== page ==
Approaching from the road, you pass through tall metal gates, with signs saying "Marlay Grange" on both sides. The driveway turns immediately to the left. Following the driveway, you proceed along a tree-lined avenue, now overgrown. It leads past some sheds on your left and on up to the house.
The gatehouse is to your right as you enter the grounds, a two-story building of approximately 102 sq.m. (1,100 sq.ft). According to the 1911 census, the house has "2 rooms and 2 windows to the front."
The front door is sealed with a metal panel and the windows are blocked up. There is a curious feature at the rear of the house, a platform jutting out from a window with a pole above it.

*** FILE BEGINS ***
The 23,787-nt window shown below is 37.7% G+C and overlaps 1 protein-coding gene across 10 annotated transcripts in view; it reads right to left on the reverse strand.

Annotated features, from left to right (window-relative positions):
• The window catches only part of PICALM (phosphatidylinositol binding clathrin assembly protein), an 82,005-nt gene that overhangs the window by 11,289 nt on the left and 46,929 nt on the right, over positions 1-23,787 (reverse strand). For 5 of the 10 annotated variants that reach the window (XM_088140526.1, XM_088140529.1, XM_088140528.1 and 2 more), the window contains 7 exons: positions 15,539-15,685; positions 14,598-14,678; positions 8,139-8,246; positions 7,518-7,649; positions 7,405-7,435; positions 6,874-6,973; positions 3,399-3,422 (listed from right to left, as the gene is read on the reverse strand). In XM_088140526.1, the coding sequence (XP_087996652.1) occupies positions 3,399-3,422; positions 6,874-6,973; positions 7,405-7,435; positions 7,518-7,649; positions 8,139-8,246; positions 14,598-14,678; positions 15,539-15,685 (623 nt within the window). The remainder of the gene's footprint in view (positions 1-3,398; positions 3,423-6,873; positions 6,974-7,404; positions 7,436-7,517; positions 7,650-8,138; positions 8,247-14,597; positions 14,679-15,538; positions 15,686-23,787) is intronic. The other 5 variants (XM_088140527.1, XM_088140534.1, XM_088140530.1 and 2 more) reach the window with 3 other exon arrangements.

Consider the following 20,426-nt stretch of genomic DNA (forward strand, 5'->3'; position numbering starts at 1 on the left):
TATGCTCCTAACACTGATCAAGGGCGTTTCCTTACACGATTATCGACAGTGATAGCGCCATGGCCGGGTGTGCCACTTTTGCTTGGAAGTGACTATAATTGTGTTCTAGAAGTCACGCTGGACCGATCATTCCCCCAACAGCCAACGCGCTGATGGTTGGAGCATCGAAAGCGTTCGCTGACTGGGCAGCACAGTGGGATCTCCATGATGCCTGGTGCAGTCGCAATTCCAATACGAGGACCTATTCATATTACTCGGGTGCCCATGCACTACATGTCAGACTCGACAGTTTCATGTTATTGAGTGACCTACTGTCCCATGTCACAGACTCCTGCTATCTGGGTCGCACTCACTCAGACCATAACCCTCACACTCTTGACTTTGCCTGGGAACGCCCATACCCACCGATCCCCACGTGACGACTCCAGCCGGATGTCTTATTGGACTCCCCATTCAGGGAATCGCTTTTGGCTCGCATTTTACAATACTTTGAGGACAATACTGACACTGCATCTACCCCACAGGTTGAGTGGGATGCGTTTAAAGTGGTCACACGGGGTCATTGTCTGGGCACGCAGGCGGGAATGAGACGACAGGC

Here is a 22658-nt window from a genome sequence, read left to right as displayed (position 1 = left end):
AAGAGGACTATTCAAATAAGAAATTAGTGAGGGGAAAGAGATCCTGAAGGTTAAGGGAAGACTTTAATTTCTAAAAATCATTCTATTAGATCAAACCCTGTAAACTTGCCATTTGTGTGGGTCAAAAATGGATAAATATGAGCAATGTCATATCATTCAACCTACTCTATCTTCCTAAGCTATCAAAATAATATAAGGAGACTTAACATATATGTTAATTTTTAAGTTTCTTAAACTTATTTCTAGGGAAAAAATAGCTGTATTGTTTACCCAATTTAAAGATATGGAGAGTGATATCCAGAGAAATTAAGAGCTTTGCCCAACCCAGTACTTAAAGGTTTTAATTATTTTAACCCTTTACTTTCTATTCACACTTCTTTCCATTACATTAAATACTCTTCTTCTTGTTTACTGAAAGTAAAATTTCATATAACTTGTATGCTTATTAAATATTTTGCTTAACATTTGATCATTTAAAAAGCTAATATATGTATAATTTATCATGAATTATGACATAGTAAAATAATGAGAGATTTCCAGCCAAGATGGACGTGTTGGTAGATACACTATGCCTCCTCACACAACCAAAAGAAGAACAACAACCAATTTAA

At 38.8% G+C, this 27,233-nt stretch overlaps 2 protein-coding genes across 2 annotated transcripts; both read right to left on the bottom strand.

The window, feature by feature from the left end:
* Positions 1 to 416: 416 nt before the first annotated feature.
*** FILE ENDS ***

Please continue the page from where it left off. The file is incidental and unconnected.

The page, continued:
According to the property brief, the gatehouse is in need of extensive renovation and modernisation. They weren't kidding. The electrics would have to be completely redone, as well as the plumbing most likely. The decoration seems not to have changed since the early part of the century.
There are very few items left in the house, although all of the mounted furniture (such as cupboards) is still in place. The upstairs area is inaccessible, the stairway is blocked.
The gate lodge had at least one famous resident, at the time of the 1911 census, who we will see in a later post.